Strangely, the Romans thought wootz steel came from China. Wootz steel was one of the components the Arabs used to make Damascus steel around 800 A.D. Cementite began to be exported
slag  <dstotland at videotron.ca> - Saturday, 08/18/01 01:00:50 GMT

"HISTORICAL NOVEL" Part Two::
Previous to the carburization process for making steel, there was a much more ancient process. The cementation process was discovered as early as 1400 B.C. (yes B.C.)
The ancient Hittites were the first iron workers. One of their subjugated tribes were the Chalybians who discovered a method to make steel. Very pure iron was heated to a very high temperature but not molten. The iron was mixed with charcoal and hammered. Eventually after much hammering, some of the carbon from the charcoal diffused into the iron, forming cementite and yielded steel. The process produced a passable steel that was rarely homogeneous and often impure but it was a steel, nonetheless, that was superior to iron. (it could hold an edge and was much harder than iron.). The Greeks Persians and later the Romans would have had access to cementite steel for weaponry and other tools. But it was expensive. The Romans also got wootz steel from traders. Wootz steel was manufactured in South-West India. The Indians were the first people to make molton iron. They invented the co-fusion process to make very fine uniform steel. The first crucible steel made from molton cast iron and solid carbon-free wrought iron, was sold to "Arab" traders who probably sold it to others such as the Romans. Incidentally, wootz was true crucible steel, the material Huntsman learned to make almost 2000 years later.
Strangely, the Romans thought wootz steel came from China. Wootz steel was one of the components the Arabs used to make Damascus steel around 800 A.D. Cementite began to be exported
slag  <dstotland at videotron.ca> - Saturday, 08/18/01 01:00:50 GMT

Did it again, (cont.) from the styria and Carinthia areas of Eastern Europe to the rest of Europe in the eighth century. Cementite steel, sufficed as the main type of steel, in Europe, for centuries until the carburization process was developed. One of the incentives to develope the carburization process came from returning Crusaders who had fought against swords made from Damascus steel.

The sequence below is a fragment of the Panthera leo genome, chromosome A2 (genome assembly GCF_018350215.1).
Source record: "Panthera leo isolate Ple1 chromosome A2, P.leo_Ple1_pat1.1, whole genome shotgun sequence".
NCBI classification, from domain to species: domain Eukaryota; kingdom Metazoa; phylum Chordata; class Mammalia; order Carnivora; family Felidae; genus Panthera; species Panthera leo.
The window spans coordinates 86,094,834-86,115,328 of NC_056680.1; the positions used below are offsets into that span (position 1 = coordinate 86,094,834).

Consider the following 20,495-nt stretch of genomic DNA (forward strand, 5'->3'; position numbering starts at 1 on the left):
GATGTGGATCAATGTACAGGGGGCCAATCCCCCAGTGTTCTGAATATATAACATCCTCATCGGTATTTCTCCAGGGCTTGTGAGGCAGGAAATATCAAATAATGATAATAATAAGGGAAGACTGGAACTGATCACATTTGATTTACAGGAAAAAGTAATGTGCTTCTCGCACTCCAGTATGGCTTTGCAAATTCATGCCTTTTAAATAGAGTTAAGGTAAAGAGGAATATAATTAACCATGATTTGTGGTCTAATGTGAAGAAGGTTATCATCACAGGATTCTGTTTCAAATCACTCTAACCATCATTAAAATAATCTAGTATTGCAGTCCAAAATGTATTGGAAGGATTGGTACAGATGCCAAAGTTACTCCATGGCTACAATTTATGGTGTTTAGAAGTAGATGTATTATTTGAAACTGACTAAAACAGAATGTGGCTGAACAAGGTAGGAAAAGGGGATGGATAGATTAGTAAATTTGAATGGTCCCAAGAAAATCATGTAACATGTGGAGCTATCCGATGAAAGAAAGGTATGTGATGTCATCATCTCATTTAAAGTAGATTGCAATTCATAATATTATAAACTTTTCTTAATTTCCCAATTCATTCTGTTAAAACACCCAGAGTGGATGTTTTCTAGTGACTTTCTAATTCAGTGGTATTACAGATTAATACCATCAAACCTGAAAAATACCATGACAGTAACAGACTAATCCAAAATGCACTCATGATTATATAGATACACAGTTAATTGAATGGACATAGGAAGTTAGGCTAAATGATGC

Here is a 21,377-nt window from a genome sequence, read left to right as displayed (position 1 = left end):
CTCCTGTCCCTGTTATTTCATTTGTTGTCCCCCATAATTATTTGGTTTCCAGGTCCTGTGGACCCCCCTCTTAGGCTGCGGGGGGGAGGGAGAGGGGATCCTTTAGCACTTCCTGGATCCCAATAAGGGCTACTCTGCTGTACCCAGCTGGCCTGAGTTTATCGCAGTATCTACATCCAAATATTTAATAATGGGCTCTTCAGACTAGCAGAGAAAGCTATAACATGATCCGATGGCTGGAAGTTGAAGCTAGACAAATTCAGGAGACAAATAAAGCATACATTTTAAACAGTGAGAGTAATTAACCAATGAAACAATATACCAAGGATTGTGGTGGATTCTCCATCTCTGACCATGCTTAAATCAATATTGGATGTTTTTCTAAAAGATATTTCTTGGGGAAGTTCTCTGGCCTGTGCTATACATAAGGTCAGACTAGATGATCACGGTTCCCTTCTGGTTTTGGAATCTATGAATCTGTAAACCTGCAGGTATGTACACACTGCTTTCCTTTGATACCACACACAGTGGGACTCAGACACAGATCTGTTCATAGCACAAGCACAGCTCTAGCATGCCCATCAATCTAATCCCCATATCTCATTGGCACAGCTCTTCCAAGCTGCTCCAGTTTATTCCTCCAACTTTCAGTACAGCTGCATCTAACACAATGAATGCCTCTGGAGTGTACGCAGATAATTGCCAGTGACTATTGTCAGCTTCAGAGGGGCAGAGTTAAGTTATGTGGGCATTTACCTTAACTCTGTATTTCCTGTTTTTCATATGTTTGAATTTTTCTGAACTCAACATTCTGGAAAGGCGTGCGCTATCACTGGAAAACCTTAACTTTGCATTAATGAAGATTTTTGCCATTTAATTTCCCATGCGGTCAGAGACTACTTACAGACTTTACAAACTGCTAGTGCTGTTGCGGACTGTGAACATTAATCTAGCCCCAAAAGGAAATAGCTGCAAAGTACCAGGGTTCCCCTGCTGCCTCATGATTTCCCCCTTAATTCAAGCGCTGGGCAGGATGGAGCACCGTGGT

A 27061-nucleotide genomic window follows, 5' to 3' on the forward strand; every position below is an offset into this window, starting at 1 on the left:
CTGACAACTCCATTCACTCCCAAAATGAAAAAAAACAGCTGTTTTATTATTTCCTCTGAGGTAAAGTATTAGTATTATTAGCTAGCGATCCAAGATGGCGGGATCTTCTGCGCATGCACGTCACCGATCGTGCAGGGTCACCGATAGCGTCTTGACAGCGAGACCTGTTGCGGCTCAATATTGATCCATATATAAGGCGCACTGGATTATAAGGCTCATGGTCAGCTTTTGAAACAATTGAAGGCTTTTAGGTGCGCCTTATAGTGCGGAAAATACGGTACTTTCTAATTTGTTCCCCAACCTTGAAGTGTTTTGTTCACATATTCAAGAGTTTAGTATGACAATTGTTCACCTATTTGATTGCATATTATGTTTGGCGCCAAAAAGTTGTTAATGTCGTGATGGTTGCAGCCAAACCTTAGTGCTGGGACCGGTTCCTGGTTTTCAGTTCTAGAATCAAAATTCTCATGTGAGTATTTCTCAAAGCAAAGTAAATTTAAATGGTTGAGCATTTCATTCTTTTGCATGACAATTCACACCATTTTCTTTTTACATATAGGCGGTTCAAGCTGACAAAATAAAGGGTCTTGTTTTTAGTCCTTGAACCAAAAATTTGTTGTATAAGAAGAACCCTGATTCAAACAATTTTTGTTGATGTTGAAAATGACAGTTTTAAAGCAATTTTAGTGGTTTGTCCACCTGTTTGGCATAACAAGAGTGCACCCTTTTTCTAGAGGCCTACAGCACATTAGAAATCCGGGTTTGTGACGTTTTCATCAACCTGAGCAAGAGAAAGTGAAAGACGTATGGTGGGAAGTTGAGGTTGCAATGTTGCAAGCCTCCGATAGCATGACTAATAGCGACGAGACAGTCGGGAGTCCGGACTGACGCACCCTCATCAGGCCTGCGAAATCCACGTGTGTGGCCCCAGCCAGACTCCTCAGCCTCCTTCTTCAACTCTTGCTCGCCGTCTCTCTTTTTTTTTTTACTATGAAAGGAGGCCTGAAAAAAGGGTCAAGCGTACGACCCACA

No doubt these warriors had a word with their armorers, swordsmiths, and steel masters.
(there also was a decarburization process that made steel by using heat and air to decarburize cast iron from it's unusable 4% carbon content to a workable steel of 0.5% to about 2.0% carbon conten. This decarburization process was as laborious, labor-intensive and expensive as the carburization process.).
The anvil calls , I've got to get to work. Regards to all.
Slag:::
slag  <dstotland at videotron.ca> - Saturday, 08/18/01 01:17:40 GMT

Good Guru;
Heres something that , er, bears on the anvil stump question.
My 270# anvil and It's stump used to rest on a 2' X3' ,3/4" plate onthe concrete shop floor. Some good luck brought a piece of 1 1/2" about the time I needed the 3/4" plate for something else so I set it under the stump till it was needed.
There was a noticeable difference in rebound much like you might expect switching to a bigger anvil.
That suggests that more rigidity or mass under the anvil might make a significant difference in performance...which votes for a solid hardwood stump..at least.
P-F  <ironyworksathotmail.com> - Saturday, 08/18/01 06:48:07 GMT

Guru, We recently had the good fortune of having a young journeyman smith from Holland work in our shop for about six weeks. This practice of "Journeying " around is alive and well in Europe but for some reason I don't hear about U.S. smith's doing the same. He had been to Spain, South Africa, Germany, Czech Republic, etc.. and worked with some very skilled people. His Knowledge of smithing was far beyond the two years he has been smithing as a result of this exposure. I learned more from him than the other way around! Why is there not a similar program here? How could we start! I am too old and have a family now but it would have been a great advantage to have this available when I was starting. TC
Tim Cisneros  <blacksmith at theforgeworks.com> - Saturday, 08/18/01 14:34:20 GMT

Tim,
I beleive the reasons you can not are the same for most of us..... Seems we get the smithing bug later in life.
Tjo once my wife can support us with out my income, I do plan on traveling about to other shops to see if I can help work and learn.
Ralph  <ralphd at ihpc.net> - Saturday, 08/18/01 15:48:58 GMT

Historical question about steel - I'm not a Smith.

recently I saw a display of iron strik-a-light's (fling/steel fire starter) that were suposedly recovered at a Roman Army camp dig dated between 300-500 AD. I've watched a number of B/Smiths at reenactments hammer these strikers out and they always say a good carbon steel was necessary for the impliment to throw hot sparks. Old files make good strikers...and so forth.
Jerry Crawford  <cricket at gwi.net> - Saturday, 08/18/01 16:27:57 GMT